Arts » Arts Features

Legally Blissful



Brothers, sisters, devoted readers, it's confession time. Your humble critic has succumbed to snobbery. How? Well, let's have a flashback. Two musical works recently hit town. One, an opera, Doctor Atomic - serious, based on history, riddled with antique poetry by dead masters trailing clouds of critical glory, telecast by the Met.

The other, a musical, Legally Blonde (at PlayhouseSquare through Sunday) - peppy fluff, extracted from a droll chick-empowerment flick, employing thespian pooches and battalions of ridiculously toned bods, once broadcast live on MTV.

Doctor Atomic, an opera by John Adams and Peter Sellars, tells of physicist J. Robert Oppenheimer's moral struggle with the creation of the atomic bomb. Perhaps its most archetypal moment has the conflicted doctor's hennaed wife dolled up in the manner of a film-noir floozy, languorously sprawled on a bed singing the metaphysical poetry of John Donne while Robert is off at the lab toying with neutrons.

Huh? Like the rest of the opera, not only does the aria fail to advance the story, it also gives off the odor of intellectual pretension. The cumulative effect is akin to being hammered on the skull by a passel of monkeys.

On the other hand, I shamelessly admit I went to Legally Blonde with condescension in my heart. To quote a long-expired critic's bromide found on the walls of Pompeii, I came to jeer and stayed to cheer.

For those who don't remember the 2001 smash-hit movie on which the musical is based, it was a feminist variation on Gentlemen Prefer Blondes: the not-so-dumb blonde gleefully conquering all adversity, not only to grab the gems, but also to end up with the leading man.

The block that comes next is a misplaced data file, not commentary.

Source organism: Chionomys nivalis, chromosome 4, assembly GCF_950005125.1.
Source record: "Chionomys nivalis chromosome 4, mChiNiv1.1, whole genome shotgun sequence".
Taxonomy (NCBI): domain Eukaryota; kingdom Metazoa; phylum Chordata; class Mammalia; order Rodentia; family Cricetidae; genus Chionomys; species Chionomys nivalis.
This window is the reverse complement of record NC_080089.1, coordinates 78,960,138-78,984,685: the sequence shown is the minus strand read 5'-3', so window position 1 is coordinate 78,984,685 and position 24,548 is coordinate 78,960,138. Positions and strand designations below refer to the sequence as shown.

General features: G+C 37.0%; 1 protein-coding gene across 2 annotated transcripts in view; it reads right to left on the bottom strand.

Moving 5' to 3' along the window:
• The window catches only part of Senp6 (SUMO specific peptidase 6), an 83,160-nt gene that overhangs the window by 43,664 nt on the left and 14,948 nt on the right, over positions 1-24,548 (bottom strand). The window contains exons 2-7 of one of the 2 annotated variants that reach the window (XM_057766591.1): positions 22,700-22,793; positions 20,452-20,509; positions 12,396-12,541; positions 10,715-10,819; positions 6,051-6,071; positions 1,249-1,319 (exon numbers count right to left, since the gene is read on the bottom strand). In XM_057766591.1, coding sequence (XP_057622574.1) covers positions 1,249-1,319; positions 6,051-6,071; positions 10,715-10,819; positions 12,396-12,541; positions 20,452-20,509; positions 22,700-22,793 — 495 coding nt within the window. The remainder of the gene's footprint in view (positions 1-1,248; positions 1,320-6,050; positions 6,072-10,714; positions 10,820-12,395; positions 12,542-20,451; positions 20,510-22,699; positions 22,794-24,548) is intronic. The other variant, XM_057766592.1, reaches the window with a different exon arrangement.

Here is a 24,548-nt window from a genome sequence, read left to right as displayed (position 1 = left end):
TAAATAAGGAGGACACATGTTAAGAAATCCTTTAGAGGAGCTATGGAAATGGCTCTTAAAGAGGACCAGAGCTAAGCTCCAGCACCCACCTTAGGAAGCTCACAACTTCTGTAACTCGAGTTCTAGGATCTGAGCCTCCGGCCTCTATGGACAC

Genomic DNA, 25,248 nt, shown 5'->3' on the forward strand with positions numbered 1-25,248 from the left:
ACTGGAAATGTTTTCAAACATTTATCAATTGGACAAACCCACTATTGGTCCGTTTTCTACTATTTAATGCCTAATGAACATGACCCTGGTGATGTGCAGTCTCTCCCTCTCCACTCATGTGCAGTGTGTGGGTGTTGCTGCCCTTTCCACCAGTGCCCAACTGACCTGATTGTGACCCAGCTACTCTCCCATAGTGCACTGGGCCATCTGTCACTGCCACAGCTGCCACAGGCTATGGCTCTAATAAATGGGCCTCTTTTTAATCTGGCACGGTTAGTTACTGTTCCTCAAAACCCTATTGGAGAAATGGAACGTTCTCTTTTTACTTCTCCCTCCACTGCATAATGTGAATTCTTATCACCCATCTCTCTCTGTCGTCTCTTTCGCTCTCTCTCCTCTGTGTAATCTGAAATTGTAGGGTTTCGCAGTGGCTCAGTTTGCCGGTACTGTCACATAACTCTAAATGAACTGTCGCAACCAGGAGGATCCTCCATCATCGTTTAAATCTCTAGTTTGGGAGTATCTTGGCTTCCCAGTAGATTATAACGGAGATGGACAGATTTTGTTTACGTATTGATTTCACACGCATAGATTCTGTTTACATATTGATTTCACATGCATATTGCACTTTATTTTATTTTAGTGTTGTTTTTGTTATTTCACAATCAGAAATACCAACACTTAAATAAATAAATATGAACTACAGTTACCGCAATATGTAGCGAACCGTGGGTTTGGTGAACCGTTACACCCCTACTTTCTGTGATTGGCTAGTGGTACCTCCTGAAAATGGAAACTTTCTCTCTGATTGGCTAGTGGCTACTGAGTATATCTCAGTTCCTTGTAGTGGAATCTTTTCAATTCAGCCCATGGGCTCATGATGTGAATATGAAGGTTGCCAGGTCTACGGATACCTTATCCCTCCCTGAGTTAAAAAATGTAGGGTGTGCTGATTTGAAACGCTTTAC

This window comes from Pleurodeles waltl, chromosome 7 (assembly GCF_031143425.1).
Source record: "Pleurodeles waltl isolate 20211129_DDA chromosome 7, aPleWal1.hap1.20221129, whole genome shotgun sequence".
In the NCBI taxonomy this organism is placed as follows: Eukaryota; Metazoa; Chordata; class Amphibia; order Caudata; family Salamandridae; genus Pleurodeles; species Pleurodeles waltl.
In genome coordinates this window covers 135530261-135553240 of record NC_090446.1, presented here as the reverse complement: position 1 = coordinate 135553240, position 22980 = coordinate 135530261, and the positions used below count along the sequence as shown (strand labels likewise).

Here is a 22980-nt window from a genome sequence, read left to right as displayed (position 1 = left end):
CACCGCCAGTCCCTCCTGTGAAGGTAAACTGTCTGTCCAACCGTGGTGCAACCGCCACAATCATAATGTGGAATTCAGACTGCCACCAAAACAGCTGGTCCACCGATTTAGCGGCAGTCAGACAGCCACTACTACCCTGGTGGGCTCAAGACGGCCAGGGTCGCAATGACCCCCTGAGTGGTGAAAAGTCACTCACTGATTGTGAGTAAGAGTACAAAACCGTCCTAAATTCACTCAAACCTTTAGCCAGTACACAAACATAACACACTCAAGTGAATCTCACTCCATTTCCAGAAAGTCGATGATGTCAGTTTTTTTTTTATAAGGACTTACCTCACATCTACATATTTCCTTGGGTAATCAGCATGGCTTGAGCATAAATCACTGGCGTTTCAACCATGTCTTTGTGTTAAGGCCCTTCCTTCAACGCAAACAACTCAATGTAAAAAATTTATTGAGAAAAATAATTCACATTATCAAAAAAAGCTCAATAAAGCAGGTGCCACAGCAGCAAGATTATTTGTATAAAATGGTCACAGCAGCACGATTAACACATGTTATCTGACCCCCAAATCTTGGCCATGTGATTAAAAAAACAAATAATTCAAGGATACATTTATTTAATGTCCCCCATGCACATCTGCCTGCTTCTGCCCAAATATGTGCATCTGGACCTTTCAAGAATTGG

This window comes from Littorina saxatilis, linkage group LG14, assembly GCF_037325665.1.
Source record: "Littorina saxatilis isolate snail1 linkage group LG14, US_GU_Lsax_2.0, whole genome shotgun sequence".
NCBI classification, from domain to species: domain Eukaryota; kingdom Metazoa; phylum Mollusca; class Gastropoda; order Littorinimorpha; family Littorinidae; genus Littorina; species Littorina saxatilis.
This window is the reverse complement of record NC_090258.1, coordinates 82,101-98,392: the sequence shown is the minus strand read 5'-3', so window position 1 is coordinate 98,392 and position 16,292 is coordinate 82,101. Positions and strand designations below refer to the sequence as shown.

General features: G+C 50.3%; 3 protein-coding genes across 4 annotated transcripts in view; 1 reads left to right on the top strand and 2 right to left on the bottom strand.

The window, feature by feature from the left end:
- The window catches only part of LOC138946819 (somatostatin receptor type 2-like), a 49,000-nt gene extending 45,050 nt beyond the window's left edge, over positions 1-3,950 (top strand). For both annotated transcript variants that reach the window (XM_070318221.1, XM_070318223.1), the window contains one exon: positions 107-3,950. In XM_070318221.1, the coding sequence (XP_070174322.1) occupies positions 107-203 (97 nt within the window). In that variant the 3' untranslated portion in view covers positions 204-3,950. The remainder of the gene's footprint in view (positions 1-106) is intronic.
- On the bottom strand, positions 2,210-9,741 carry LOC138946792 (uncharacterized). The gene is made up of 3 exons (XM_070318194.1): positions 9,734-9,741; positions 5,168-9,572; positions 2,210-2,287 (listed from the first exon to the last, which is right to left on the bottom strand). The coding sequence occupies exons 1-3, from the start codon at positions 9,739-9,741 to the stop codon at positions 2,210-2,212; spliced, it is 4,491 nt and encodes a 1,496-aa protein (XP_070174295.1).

Whereas in the '50s, Marilyn Monroe's Lorelei sought diamonds and the daddy to supply them, Legally Blonde's Elle has updated her goals to include a Harvard degree and moral superiority, plus the leading man. While doing this, she must, like Lorelei, retain her sense of innocence and the mesmerizing skills of a snake charmer.

Frankly, the movie was engaging bubblegum, so you have to admire the fidelity of the musical's creators who upgraded the flavor with even more savory tang. Everything about the pop-rock score (by Laurence O'Keefe and Nell Benjamin) is engagingly obvious and synthetic, not trying to up the movie's IQ with Sondheim-like cerebralism, but intensifying its appeal in the manner of skillful storybook illustrators. So the movie's brief joke about the sexual orientation of a dubious defendant becomes a lush production number with six styles of dance parody.

Most importantly, Jerry Mitchell's direction and choreography, embellishing Heather Hach's adept book, are models of fast-paced, captivating storytelling. As a bonus, this tour simplifies the overstuffed Barbie dream-house look of the original Broadway production, enabling it to move with cinematic flair.

Added to the other dividends is a cast, headed by Becky Gulsvig's knowingly adorable Elle, that renders cheerful plastic into rollicking flesh and blood. The best way to sum up the musical's allure is to think of the best day you ever had at a spa.

Legally Blonde Through November 23 Palace Theatre $10 to $70 216.241.6000

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